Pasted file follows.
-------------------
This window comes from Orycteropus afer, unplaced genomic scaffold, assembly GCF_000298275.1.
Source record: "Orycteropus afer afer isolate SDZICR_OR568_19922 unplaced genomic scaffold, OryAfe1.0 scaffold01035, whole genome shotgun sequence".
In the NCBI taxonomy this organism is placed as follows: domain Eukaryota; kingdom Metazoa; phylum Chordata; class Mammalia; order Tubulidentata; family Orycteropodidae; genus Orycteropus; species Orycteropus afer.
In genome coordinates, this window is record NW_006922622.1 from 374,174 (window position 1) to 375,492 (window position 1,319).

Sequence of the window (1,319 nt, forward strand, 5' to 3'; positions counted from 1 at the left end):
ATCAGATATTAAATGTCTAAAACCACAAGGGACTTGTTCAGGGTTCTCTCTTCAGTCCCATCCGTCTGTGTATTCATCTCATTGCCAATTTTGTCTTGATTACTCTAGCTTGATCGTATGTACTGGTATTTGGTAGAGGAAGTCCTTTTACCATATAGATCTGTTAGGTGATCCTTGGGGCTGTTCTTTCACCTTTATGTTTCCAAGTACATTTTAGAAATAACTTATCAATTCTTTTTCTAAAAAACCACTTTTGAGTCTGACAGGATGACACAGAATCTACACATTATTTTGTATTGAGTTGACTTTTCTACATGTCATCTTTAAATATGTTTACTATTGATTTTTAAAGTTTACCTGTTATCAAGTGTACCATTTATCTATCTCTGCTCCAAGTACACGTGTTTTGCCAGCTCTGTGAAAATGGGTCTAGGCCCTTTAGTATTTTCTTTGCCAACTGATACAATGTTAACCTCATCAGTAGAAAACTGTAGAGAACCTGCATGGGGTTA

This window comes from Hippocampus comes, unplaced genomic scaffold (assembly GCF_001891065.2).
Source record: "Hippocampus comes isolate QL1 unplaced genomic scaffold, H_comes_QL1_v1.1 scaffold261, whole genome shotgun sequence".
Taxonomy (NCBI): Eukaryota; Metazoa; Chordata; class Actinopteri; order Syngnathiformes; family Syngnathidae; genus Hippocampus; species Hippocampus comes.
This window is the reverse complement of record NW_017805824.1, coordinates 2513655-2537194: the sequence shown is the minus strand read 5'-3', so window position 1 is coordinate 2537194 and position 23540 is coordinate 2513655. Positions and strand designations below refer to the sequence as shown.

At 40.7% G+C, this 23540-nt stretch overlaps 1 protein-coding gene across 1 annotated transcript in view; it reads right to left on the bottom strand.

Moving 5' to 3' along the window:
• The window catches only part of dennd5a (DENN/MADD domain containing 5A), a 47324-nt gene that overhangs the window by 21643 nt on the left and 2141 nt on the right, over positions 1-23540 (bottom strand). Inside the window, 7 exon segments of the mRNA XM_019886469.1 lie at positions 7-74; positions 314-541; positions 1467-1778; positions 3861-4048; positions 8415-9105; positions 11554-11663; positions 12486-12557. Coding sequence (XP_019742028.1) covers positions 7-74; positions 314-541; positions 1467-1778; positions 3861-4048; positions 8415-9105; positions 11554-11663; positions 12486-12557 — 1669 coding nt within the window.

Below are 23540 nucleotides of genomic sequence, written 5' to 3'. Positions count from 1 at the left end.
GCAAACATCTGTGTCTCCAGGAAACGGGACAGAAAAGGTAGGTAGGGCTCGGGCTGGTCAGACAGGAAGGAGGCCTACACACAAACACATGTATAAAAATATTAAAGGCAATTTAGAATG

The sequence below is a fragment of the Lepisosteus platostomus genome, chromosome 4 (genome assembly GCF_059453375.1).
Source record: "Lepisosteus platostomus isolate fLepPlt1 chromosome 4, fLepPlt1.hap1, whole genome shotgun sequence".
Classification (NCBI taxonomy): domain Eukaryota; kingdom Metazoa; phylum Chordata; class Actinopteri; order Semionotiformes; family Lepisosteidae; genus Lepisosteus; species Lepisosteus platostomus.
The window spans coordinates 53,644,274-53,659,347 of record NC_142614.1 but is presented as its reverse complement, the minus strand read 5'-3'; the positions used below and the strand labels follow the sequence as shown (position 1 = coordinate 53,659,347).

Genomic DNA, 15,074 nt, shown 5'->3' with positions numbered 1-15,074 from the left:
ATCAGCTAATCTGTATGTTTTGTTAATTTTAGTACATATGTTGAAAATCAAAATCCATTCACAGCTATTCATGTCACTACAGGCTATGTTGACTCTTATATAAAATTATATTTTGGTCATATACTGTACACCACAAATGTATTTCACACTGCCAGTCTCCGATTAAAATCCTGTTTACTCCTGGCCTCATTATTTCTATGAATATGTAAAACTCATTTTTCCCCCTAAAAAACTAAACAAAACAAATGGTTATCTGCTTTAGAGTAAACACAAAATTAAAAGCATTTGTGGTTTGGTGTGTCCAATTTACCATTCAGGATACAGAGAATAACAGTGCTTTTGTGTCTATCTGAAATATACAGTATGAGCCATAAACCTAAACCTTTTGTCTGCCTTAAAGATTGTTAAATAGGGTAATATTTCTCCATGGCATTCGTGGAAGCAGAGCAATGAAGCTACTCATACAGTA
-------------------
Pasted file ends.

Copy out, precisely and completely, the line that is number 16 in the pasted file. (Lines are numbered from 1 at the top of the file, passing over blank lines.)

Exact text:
The sequence below is a fragment of the Lepisosteus platostomus genome, chromosome 4 (genome assembly GCF_059453375.1).